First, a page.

A CEO Expands Her Range & Capacity
to Meet Challenges Head On
The CEO of a tech startup had successfully won seed-round funding. Although her company is based in Europe, she works primarily in Silicon Valley. She is facing two challenges. The first challenge is leading the company while meeting with investors for her second round of funding. The second challenge is leading a team that is both international and virtual.
The CEO had envisioned a flat organization, where her team worked collaboratively. But the reality was, she felt like she wasn’t being listened to. She also realized that she’d neglected her team while pursuing seed funding, and knew she needed to do something differently in the Series A round.
The first step was to address the CEO’s sense that she was procrastinating. When she stopped to look into what was going on, it was a pattern. She would get overwhelmed with her two demanding roles, and retreat.
In the area of Leading with Clarity of Vision, we worked on three areas: using research-based mindfulness techniques to reduce stress, choosing the right priorities, and adding structure and accountability to the company. This allowed her to be in contact with a few key people on her team, who she trusted to act on her behalf while she was away.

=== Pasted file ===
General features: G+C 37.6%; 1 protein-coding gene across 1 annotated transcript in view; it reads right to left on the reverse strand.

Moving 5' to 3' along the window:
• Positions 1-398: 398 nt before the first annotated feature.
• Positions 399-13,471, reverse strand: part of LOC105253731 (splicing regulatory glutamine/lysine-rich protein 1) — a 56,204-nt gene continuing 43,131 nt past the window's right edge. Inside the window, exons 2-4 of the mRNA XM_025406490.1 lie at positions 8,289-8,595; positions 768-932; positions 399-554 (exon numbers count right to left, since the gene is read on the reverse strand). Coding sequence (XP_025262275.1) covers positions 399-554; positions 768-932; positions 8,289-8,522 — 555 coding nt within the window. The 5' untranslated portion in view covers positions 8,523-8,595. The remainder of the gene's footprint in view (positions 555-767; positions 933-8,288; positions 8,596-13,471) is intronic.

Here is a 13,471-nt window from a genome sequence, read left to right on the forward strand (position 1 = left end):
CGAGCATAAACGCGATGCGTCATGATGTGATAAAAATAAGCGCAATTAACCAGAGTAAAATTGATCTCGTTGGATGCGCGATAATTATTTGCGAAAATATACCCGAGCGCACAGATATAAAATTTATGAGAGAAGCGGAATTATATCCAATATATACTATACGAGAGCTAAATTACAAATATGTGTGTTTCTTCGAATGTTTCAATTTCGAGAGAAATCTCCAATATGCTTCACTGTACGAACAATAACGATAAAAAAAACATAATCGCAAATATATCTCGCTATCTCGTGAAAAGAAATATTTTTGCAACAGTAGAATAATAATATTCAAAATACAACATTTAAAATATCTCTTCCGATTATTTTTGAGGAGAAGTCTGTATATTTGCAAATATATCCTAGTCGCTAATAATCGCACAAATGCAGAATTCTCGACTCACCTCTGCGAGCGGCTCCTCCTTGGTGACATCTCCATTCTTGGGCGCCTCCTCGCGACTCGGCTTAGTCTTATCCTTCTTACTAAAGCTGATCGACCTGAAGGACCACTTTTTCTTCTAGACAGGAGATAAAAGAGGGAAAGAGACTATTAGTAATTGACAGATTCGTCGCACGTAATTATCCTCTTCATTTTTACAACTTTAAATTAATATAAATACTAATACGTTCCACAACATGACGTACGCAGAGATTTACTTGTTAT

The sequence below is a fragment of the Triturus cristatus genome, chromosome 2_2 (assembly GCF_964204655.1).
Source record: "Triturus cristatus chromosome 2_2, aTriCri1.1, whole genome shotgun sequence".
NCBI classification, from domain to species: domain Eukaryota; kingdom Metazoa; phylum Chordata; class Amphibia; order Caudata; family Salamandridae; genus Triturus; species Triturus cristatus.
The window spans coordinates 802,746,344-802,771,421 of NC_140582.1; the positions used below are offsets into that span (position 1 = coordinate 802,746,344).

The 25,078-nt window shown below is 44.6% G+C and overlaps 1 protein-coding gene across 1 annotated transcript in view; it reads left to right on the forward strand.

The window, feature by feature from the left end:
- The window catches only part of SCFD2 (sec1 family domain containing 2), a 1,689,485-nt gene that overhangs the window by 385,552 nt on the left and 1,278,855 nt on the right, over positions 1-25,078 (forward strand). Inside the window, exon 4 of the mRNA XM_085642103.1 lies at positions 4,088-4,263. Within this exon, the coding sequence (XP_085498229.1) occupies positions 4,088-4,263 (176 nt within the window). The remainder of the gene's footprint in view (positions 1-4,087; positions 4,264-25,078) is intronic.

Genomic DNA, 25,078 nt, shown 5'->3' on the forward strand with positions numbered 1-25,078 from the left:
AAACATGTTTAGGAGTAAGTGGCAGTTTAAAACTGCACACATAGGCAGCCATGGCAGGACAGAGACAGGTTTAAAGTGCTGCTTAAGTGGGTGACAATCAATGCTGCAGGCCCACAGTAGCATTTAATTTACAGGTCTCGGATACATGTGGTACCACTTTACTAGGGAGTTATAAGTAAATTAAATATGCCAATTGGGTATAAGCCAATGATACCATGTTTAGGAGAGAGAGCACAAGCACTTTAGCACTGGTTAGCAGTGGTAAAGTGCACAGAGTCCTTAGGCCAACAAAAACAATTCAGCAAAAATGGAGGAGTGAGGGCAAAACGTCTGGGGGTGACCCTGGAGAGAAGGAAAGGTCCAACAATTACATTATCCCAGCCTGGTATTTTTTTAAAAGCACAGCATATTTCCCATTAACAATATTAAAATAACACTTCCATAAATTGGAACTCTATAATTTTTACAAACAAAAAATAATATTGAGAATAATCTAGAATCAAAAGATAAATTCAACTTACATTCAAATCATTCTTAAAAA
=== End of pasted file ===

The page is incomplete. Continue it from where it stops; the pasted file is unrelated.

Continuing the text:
She came to realize that collaboration is just one mode of leadership. In the area of Mastering the Art of Results, we worked on developing other modes of leadership, depending on the situation. For example, she needed to use a more top-down leadership style when she sets the strategy and determines the direction and next steps for her team to implement. She also began to notice times when a “divide and conquer” approach would be more effective.
“My team now functions extraordinarily well, even when I’m halfway around the world.”
The CEO is now growing her company in a way that’s more sustainable for both her investors and her personally. While the A round of funding is pending, the CEO gets less bogged down by input and feedback. She is also more discerning about which input to consider, so she doesn’t need to retreat like she used to when things feel overwhelming. At the same time, she’s become more honest about her standards for the team – letting a few underperformers go and promoting key players. As a result, she has streamlined her decision-making process and can pivot faster when she gets feedback from investors and her team.